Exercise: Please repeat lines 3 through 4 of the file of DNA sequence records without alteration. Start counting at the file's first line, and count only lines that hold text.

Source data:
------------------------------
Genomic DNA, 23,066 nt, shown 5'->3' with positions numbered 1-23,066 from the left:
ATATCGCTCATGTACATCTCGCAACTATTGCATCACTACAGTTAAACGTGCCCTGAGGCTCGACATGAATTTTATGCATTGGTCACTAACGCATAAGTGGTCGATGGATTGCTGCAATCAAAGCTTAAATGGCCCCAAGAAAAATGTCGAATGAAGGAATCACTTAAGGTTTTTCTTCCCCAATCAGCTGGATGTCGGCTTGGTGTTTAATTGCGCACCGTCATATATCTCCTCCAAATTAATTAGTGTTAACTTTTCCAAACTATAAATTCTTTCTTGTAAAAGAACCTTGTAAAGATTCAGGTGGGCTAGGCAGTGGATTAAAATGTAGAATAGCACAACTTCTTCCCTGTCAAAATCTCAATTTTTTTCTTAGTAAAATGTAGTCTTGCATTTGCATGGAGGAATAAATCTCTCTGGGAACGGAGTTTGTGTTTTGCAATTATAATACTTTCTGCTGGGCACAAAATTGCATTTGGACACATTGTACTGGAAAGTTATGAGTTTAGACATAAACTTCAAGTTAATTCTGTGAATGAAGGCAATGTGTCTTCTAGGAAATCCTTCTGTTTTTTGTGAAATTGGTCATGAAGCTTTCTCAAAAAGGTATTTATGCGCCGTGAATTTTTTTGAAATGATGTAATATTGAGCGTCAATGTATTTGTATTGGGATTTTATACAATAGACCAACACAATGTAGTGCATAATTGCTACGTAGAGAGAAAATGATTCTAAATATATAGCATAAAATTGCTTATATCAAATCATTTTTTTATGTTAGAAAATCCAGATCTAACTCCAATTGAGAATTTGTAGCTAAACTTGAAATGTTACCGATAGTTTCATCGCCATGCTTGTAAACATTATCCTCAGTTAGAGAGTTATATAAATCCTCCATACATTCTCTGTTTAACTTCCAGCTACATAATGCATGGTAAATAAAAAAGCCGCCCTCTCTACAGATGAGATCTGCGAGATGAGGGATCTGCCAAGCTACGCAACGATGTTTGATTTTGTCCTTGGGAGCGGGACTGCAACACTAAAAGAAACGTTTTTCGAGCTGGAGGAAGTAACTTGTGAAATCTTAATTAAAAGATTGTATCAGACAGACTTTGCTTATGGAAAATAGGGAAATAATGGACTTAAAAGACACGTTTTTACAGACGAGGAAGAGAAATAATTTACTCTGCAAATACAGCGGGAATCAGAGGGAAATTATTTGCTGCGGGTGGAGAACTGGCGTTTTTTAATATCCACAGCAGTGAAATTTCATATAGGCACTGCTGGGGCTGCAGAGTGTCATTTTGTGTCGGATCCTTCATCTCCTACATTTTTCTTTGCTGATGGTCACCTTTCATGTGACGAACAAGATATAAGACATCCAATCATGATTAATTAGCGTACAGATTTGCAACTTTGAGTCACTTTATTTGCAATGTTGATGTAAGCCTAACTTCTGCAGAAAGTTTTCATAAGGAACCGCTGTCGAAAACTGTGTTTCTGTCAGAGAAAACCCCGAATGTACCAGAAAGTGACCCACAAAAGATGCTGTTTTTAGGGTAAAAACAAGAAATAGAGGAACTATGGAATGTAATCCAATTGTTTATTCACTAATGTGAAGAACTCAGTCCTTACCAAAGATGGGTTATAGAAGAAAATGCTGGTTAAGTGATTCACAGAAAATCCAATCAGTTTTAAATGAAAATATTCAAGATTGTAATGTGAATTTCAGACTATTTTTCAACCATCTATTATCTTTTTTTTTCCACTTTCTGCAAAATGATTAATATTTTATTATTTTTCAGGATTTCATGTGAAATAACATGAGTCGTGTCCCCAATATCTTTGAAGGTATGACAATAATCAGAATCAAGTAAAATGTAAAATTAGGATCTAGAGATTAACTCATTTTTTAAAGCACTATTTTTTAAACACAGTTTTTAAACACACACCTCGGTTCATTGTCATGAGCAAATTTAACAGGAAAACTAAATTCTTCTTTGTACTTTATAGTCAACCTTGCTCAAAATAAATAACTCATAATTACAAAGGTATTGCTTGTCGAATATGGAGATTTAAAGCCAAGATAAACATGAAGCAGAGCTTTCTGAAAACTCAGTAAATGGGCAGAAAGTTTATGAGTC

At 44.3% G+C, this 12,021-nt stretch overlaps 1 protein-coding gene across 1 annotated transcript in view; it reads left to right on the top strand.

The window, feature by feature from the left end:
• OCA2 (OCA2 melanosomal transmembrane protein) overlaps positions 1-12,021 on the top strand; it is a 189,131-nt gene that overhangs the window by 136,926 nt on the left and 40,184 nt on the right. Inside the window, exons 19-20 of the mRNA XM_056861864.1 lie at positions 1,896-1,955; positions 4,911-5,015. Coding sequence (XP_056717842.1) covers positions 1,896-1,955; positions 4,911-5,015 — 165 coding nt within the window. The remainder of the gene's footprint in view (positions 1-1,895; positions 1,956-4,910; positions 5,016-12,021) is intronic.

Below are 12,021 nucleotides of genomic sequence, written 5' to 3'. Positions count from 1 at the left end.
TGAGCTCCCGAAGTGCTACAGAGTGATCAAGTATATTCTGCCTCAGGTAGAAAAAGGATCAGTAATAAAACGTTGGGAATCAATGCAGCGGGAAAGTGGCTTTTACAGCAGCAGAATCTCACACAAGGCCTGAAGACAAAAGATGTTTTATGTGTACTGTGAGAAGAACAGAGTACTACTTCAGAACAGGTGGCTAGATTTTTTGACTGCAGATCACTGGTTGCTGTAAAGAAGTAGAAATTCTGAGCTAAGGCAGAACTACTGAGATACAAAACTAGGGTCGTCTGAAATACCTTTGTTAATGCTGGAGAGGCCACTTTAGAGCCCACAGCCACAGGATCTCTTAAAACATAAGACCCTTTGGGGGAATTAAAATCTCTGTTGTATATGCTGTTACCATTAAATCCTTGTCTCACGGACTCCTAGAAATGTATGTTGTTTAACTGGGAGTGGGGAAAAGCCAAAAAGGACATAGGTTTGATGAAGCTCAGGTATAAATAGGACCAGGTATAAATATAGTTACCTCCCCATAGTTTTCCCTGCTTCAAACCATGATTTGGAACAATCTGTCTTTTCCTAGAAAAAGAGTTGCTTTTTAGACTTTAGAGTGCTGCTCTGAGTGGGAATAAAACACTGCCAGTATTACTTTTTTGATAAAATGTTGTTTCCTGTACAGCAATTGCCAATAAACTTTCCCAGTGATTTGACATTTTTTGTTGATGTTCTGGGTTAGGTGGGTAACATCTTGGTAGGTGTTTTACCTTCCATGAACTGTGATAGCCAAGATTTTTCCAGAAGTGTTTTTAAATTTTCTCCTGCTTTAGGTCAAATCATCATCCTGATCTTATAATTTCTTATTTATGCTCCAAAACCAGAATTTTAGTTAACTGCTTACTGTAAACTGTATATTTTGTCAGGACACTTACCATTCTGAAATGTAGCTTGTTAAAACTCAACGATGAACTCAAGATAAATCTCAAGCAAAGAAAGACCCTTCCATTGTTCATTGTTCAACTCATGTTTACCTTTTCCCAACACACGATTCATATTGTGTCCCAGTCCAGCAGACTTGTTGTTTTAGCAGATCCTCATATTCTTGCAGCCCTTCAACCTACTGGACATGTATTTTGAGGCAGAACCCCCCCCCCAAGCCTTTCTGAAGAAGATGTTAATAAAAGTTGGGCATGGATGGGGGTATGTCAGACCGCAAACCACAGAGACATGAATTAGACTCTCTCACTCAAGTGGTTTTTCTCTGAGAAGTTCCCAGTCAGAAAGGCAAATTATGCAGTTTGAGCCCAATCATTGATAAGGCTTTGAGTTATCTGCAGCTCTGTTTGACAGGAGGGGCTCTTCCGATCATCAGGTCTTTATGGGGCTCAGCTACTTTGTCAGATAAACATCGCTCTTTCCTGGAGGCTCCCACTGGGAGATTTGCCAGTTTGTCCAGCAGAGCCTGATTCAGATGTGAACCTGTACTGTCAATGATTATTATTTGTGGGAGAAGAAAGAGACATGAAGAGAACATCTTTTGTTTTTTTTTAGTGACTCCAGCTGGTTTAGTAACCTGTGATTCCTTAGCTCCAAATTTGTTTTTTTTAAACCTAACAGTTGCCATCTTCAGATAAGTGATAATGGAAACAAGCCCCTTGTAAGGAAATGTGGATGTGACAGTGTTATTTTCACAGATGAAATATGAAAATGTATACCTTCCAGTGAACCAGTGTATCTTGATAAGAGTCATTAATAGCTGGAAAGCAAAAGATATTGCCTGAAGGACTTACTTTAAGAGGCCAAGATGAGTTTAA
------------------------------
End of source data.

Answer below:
At 44.3% G+C, this 12,021-nt stretch overlaps 1 protein-coding gene across 1 annotated transcript in view; it reads left to right on the top strand.

The window, feature by feature from the left end: